September 23, 2018

Swampy Glass Houses and Whatnot

Someone on Twitter questioned why "a victim needed a team of high-powered Democratic-operative lawyers."

This led me to wonder why an alleged perpetrator needed to spend day after day after day after day after day at the White House preparing to answer questions about something he says he didn't do?
Just as he did several weeks ago to prepare for his confirmation hearings for the Supreme Court, Brett M. Kavanaugh was back inside a room at the Eisenhower Executive Office Building - again facing questioners readying him for a high-stakes appearance in the Senate.
Commenters on the tweet wondered who was paying for all of that, since the victim is merely a university professor, which caused me to wonder who's paying for all of Kavanaugh's practice. Maybe it's the RNC, which for a time handled the legal bills for the president, a self-proclaimed billionaire several times over (both the number of billions, and the number of proclamations)?

Here are just a couple of mentions of that:

Combined with the Republican National Committee, Trump's campaign paid a total of $5.5 million in legal bills during 2017 amid probes into Russia's role in the 2016 election. The payments were made to law firms, as well as the company owned by the president's family.
The Republican National Committee has for months been quietly paying expenses previously covered by the Trump campaign in an arrangement that experts say is bizarre, but legal. The payments include more than $37,000 a month in rent to president Donald Trump's company, and thousands more in salary to Vice President Mike Pence's nephew, John Pence. The payments started abruptly last September, when the RNC came under pressure to stop paying Trump's personal legal bills in the special counsel's Russia investigation.
Nope -- it's not the RNC. Actually, it's you and me who are paying for Kavanaugh's truth-telling practice sessions.

From the same Washington Post article linked in the second sentence of this post,
This time, the questions were much different. An array of White House aides, playing the role of various senators on the Judiciary Committee, quizzed Kavanaugh last week about his sex life and other personal matters in an attempt to prepare him for a hearing that would inevitably be uncomfortable. 
The article goes on to note
In a preparation session on Tuesday, Kavanaugh faced more than a dozen White House aides in the Eisenhower building, during which aides played different senators for more than two hours.
Dozens of aides, who knows how many hours over the past week or so, spent making sure Kavanaugh tells the truth no matter how he's asked, and that he doesn't lose his cool doing it.

And we're footing the bill.

I wonder why they're not asking Franklin Graham and Ralph Reed and the other evangelical leaders who are threatening the White House that the flock won't vote if the administration doesn't get Kavanaugh confirmed to pay for his 'practice', since they're the ones who have drawn the line in the sand?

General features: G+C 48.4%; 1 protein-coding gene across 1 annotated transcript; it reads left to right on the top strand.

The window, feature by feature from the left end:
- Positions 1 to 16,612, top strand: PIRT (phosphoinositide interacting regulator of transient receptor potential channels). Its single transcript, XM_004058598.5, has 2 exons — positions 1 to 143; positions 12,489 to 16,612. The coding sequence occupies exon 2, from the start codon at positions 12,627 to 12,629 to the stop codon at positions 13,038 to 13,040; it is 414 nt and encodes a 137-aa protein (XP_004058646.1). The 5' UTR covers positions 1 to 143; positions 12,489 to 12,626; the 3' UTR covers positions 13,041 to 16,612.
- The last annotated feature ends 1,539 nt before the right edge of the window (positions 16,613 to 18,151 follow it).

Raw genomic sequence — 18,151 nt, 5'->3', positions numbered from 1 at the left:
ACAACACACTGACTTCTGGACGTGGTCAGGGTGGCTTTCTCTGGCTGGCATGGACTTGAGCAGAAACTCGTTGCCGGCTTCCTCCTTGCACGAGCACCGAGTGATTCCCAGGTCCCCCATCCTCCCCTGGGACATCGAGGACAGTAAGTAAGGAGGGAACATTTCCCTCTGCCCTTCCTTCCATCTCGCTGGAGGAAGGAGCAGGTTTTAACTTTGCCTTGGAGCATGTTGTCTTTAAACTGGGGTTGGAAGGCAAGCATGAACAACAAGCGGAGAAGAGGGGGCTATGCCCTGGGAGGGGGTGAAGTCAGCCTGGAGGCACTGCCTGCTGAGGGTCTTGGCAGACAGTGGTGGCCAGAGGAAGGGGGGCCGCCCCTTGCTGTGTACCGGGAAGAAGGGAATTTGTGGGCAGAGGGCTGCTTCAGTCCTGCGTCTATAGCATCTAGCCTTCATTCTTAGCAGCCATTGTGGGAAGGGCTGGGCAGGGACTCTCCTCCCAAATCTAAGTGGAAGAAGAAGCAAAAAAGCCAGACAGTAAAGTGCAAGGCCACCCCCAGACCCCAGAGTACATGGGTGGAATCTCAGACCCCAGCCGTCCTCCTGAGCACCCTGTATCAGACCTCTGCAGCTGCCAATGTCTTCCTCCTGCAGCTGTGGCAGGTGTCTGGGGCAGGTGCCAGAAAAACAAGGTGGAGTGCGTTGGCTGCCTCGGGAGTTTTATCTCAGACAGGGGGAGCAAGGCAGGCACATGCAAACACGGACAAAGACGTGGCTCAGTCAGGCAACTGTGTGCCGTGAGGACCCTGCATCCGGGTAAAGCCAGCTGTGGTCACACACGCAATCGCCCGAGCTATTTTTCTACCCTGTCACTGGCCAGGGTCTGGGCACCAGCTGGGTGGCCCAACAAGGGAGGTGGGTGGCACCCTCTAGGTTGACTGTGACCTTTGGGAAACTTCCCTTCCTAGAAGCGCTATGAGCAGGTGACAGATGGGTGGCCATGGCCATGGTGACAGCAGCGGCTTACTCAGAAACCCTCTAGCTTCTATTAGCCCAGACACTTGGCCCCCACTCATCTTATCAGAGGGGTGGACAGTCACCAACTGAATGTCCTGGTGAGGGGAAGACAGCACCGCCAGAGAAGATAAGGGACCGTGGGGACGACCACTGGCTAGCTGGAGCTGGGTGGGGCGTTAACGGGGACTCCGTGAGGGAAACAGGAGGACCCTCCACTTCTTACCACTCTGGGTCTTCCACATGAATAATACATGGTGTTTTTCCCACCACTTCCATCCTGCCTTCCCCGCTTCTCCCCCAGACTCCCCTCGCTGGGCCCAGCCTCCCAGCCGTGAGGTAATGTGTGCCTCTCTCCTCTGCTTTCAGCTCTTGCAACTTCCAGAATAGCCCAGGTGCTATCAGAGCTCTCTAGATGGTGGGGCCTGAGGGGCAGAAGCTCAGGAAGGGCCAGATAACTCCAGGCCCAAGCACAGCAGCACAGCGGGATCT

Of course, it's nothing new for us to be paying the bills for Trump, his family, his staffers, and his companies.  That's right -- his companies. In this USA Today article from last fall, we learn
Taxpayers are footing the legal bill for at least 10 Justice Department lawyers and paralegals to work on lawsuits related to president Trump's private businesses.
Neither the White House nor the Justice Department will say how much it is costing taxpayers but federal payroll records show the salaries of the government lawyers assigned to the cases range from about $133,000 to $185,000. 
The government legal team is defending president Trump in four lawsuits stemming from his unusual decision not to divest himself from hundred of his companies that are entangled with customers that include foreign governments and officials.
In these cases, Justice Department attorneys are not defending policy actions Trump took as president. Instead, the taxpayer-funded lawyers are making the case that it is not unconstitutional for the president's private companies to earn profits from foreign government and officials while he's in office.
Comically, we're paying them to suggest that there's no difference between foreign government officials and their representatives actually paying to roll around on one of those glorious Trump Hotel mattresses and a different president selling a book.
President Obama, we know he received royalties from the sale of books during his presidency. Did he violate the Emoluments Clause because he likely would have received royalties from the sale of books to foreign government representatives? 
Hmm. Likely would have... actually did...  Yeah, there's a difference there, and you don't have to be a government lawyer to figure that out.

I don't care who's paying Dr. Ford's legal bills - she's entitled to her preparation, just like Kavanaugh is entitled to his. She can choose who'll pay her bills - but we're stuck paying Kavanaugh's, whether we like it or not.

I also care that you and I are constantly paying for the president's money-making business, whether it's office space rentals, or golf cart rentals, or legal bills. And that we pay legal bills for his children. And I care about all of the legal ways campaign contributions can be spent.

The bottom line here? People who are so upset about Ford hiring lawyers should stop and think about the lawyers that they're paying for, without their knowledge, permission or approval.

 And, by the way - people who live in glass swamp houses shouldn't throw pond scum.

No comments:

Post a Comment